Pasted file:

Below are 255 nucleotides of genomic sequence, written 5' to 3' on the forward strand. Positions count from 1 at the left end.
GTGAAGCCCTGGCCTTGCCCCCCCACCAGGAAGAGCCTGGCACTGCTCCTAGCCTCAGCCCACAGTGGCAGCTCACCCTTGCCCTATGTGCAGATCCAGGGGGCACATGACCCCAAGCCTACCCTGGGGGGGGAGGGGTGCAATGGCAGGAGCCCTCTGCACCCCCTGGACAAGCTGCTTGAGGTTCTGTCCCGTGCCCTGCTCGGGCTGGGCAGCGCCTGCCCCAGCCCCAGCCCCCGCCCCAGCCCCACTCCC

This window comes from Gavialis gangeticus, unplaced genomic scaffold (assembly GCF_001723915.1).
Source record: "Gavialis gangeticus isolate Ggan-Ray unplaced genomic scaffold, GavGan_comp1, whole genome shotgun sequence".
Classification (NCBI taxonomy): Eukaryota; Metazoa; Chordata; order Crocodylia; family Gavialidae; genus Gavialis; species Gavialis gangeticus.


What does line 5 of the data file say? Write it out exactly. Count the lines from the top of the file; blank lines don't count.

Classification (NCBI taxonomy): Eukaryota; Metazoa; Chordata; order Crocodylia; family Gavialidae; genus Gavialis; species Gavialis gangeticus.